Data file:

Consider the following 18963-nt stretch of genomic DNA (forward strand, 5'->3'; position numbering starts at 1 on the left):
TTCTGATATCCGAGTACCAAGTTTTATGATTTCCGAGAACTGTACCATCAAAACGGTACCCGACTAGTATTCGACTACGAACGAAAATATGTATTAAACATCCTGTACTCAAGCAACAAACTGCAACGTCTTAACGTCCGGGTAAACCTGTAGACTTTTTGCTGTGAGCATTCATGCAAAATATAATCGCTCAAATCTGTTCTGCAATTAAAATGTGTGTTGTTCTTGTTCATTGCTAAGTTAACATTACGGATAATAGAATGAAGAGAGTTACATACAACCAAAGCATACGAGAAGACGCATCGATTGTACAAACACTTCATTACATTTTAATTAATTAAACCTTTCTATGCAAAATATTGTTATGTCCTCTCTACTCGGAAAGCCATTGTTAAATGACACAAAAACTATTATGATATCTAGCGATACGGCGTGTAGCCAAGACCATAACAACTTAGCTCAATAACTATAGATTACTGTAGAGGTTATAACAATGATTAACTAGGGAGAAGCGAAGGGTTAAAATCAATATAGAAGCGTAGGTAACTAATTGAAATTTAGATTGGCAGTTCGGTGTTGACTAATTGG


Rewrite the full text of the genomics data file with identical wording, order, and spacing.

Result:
Consider the following 18963-nt stretch of genomic DNA (forward strand, 5'->3'; position numbering starts at 1 on the left):
TTCTGATATCCGAGTACCAAGTTTTATGATTTCCGAGAACTGTACCATCAAAACGGTACCCGACTAGTATTCGACTACGAACGAAAATATGTATTAAACATCCTGTACTCAAGCAACAAACTGCAACGTCTTAACGTCCGGGTAAACCTGTAGACTTTTTGCTGTGAGCATTCATGCAAAATATAATCGCTCAAATCTGTTCTGCAATTAAAATGTGTGTTGTTCTTGTTCATTGCTAAGTTAACATTACGGATAATAGAATGAAGAGAGTTACATACAACCAAAGCATACGAGAAGACGCATCGATTGTACAAACACTTCATTACATTTTAATTAATTAAACCTTTCTATGCAAAATATTGTTATGTCCTCTCTACTCGGAAAGCCATTGTTAAATGACACAAAAACTATTATGATATCTAGCGATACGGCGTGTAGCCAAGACCATAACAACTTAGCTCAATAACTATAGATTACTGTAGAGGTTATAACAATGATTAACTAGGGAGAAGCGAAGGGTTAAAATCAATATAGAAGCGTAGGTAACTAATTGAAATTTAGATTGGCAGTTCGGTGTTGACTAATTGG